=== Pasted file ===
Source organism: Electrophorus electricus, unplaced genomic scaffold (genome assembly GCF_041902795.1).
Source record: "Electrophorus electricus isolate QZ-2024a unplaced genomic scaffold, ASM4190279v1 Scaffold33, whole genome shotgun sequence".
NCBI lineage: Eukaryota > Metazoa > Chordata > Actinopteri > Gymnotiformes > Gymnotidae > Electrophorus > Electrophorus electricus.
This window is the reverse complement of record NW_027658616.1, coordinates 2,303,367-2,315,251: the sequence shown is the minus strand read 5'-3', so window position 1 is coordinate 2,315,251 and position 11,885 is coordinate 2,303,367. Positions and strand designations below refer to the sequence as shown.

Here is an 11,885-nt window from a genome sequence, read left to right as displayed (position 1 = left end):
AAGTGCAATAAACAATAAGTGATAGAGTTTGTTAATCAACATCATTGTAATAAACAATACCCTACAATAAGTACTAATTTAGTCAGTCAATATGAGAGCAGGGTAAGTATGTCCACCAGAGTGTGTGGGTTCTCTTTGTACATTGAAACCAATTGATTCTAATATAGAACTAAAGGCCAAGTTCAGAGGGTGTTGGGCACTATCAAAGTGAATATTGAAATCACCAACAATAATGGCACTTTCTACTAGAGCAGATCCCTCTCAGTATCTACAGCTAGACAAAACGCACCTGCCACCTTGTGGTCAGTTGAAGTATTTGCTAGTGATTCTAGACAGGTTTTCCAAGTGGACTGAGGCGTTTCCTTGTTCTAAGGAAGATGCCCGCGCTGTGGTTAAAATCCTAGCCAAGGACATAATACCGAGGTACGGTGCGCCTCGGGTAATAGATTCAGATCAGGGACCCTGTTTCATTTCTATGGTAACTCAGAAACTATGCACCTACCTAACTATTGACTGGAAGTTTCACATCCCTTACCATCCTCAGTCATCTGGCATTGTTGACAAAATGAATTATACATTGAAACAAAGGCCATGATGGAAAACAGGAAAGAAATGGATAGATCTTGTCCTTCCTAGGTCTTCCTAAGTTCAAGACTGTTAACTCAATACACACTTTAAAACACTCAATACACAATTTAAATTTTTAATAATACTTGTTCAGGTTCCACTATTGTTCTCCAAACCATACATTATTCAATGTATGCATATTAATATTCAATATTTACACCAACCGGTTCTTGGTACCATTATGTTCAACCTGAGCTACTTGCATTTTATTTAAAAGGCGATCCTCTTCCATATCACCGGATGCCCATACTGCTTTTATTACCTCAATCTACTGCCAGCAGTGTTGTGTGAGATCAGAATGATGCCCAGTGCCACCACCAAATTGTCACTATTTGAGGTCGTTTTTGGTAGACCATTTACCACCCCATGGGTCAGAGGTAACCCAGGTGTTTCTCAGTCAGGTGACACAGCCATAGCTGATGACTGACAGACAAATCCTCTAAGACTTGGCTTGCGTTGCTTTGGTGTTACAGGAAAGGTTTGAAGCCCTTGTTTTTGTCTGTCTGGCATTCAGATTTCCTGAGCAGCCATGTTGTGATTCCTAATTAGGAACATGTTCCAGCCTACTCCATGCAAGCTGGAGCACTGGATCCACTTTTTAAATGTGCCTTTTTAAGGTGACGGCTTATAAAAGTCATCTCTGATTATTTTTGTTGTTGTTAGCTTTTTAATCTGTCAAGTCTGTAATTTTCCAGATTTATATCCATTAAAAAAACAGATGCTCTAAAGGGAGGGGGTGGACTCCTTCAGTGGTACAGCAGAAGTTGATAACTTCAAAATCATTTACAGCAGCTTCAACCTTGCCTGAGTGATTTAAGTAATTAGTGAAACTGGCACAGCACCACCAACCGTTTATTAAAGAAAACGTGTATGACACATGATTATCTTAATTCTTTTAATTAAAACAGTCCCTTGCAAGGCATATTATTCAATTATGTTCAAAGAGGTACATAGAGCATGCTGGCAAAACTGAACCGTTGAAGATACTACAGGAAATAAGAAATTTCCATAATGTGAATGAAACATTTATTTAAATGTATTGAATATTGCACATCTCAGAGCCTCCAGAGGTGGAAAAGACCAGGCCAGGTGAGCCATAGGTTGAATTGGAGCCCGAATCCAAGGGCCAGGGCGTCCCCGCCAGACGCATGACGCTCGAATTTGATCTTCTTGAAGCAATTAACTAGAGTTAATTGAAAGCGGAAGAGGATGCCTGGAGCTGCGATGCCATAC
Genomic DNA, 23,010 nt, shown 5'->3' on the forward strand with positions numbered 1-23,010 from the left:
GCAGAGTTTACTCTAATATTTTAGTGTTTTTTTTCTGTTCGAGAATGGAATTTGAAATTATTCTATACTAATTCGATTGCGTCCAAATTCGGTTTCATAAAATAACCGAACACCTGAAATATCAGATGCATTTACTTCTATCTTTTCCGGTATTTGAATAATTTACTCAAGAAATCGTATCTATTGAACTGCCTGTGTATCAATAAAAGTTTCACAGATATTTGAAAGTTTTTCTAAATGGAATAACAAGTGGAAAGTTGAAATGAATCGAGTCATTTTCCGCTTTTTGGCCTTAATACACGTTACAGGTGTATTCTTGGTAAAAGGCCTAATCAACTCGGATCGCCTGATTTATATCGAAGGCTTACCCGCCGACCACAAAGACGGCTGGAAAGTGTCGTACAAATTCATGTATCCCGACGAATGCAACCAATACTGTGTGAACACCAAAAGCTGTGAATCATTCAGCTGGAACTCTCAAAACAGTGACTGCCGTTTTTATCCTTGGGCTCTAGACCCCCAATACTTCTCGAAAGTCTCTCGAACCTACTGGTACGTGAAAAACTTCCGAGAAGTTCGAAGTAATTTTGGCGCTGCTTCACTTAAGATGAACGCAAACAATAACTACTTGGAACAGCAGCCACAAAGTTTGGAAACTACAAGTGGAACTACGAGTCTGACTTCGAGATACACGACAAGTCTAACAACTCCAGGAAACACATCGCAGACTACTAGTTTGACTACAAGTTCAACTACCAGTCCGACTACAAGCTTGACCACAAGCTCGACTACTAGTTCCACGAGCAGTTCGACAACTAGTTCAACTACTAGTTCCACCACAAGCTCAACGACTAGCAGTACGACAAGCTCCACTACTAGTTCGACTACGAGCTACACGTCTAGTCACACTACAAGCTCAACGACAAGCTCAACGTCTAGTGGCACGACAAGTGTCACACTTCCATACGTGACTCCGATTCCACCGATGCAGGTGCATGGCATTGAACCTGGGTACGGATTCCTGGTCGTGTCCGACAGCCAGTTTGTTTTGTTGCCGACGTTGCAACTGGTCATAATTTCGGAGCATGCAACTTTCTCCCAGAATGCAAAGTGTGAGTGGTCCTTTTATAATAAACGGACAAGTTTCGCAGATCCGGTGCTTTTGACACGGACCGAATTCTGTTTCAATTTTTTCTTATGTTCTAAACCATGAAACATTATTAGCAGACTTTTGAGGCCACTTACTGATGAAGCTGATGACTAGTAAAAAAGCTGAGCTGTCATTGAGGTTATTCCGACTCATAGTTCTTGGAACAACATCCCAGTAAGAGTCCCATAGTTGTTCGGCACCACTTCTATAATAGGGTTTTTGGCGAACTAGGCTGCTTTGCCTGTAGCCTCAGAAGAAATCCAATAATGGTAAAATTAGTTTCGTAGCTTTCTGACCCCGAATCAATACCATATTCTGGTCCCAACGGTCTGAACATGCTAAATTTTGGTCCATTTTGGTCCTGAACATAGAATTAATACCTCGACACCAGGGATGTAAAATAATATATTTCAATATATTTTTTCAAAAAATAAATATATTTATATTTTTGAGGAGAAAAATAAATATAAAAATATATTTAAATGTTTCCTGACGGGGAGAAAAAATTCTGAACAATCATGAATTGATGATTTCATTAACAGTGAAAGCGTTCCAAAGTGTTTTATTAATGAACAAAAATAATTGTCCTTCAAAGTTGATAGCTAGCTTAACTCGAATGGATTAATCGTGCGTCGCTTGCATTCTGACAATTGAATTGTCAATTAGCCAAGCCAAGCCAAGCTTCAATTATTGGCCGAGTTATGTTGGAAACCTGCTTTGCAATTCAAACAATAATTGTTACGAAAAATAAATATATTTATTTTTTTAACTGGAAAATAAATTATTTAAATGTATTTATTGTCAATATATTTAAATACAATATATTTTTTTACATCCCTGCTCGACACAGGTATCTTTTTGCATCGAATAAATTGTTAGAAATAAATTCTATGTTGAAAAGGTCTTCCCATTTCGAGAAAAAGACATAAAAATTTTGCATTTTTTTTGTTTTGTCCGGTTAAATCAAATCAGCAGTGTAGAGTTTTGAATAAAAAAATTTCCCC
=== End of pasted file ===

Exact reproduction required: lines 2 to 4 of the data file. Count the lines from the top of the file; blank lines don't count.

Source record: "Electrophorus electricus isolate QZ-2024a unplaced genomic scaffold, ASM4190279v1 Scaffold33, whole genome shotgun sequence".
NCBI lineage: Eukaryota > Metazoa > Chordata > Actinopteri > Gymnotiformes > Gymnotidae > Electrophorus > Electrophorus electricus.
This window is the reverse complement of record NW_027658616.1, coordinates 2,303,367-2,315,251: the sequence shown is the minus strand read 5'-3', so window position 1 is coordinate 2,315,251 and position 11,885 is coordinate 2,303,367. Positions and strand designations below refer to the sequence as shown.